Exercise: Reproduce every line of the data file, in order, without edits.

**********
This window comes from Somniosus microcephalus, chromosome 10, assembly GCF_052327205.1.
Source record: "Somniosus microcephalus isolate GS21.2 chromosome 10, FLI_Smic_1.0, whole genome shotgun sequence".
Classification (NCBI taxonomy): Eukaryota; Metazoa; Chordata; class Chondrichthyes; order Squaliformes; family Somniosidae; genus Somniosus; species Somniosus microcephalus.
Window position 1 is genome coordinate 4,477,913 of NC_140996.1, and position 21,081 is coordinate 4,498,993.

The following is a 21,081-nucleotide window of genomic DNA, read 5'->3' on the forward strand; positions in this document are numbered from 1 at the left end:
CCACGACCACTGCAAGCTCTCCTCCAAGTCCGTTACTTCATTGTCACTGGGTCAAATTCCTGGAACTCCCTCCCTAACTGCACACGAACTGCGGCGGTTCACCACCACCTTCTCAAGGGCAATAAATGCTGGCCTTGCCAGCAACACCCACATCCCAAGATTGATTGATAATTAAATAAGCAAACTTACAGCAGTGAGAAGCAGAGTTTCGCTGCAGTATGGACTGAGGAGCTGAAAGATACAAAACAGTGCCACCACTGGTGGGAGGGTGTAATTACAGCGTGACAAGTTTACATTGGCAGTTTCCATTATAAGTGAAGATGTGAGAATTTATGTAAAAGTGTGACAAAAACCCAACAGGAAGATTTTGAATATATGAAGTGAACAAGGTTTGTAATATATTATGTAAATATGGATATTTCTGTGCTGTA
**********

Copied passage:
This window comes from Somniosus microcephalus, chromosome 10, assembly GCF_052327205.1.
Source record: "Somniosus microcephalus isolate GS21.2 chromosome 10, FLI_Smic_1.0, whole genome shotgun sequence".
Classification (NCBI taxonomy): Eukaryota; Metazoa; Chordata; class Chondrichthyes; order Squaliformes; family Somniosidae; genus Somniosus; species Somniosus microcephalus.
Window position 1 is genome coordinate 4,477,913 of NC_140996.1, and position 21,081 is coordinate 4,498,993.

The following is a 21,081-nucleotide window of genomic DNA, read 5'->3' on the forward strand; positions in this document are numbered from 1 at the left end:
CCACGACCACTGCAAGCTCTCCTCCAAGTCCGTTACTTCATTGTCACTGGGTCAAATTCCTGGAACTCCCTCCCTAACTGCACACGAACTGCGGCGGTTCACCACCACCTTCTCAAGGGCAATAAATGCTGGCCTTGCCAGCAACACCCACATCCCAAGATTGATTGATAATTAAATAAGCAAACTTACAGCAGTGAGAAGCAGAGTTTCGCTGCAGTATGGACTGAGGAGCTGAAAGATACAAAACAGTGCCACCACTGGTGGGAGGGTGTAATTACAGCGTGACAAGTTTACATTGGCAGTTTCCATTATAAGTGAAGATGTGAGAATTTATGTAAAAGTGTGACAAAAACCCAACAGGAAGATTTTGAATATATGAAGTGAACAAGGTTTGTAATATATTATGTAAATATGGATATTTCTGTGCTGTA